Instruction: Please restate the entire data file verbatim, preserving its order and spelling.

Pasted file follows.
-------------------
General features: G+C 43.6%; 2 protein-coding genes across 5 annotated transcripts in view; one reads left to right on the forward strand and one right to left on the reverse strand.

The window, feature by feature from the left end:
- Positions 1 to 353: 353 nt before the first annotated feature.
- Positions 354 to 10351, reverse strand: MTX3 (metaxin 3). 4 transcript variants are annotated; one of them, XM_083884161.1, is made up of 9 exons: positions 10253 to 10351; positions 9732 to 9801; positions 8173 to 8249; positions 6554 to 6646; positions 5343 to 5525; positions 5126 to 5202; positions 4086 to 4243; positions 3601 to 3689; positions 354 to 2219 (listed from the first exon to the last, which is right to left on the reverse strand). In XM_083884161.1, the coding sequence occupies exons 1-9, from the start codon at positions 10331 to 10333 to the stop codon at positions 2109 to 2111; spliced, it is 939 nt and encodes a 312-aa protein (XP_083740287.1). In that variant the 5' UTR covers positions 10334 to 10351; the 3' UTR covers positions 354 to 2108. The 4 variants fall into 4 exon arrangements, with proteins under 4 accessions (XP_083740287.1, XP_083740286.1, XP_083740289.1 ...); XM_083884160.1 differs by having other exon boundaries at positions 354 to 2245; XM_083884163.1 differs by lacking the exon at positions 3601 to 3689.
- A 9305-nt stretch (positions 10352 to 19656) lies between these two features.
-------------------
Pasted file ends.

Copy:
General features: G+C 43.6%; 2 protein-coding genes across 5 annotated transcripts in view; one reads left to right on the forward strand and one right to left on the reverse strand.

The window, feature by feature from the left end:
- Positions 1 to 353: 353 nt before the first annotated feature.
- Positions 354 to 10351, reverse strand: MTX3 (metaxin 3). 4 transcript variants are annotated; one of them, XM_083884161.1, is made up of 9 exons: positions 10253 to 10351; positions 9732 to 9801; positions 8173 to 8249; positions 6554 to 6646; positions 5343 to 5525; positions 5126 to 5202; positions 4086 to 4243; positions 3601 to 3689; positions 354 to 2219 (listed from the first exon to the last, which is right to left on the reverse strand). In XM_083884161.1, the coding sequence occupies exons 1-9, from the start codon at positions 10331 to 10333 to the stop codon at positions 2109 to 2111; spliced, it is 939 nt and encodes a 312-aa protein (XP_083740287.1). In that variant the 5' UTR covers positions 10334 to 10351; the 3' UTR covers positions 354 to 2108. The 4 variants fall into 4 exon arrangements, with proteins under 4 accessions (XP_083740287.1, XP_083740286.1, XP_083740289.1 ...); XM_083884160.1 differs by having other exon boundaries at positions 354 to 2245; XM_083884163.1 differs by lacking the exon at positions 3601 to 3689.
- A 9305-nt stretch (positions 10352 to 19656) lies between these two features.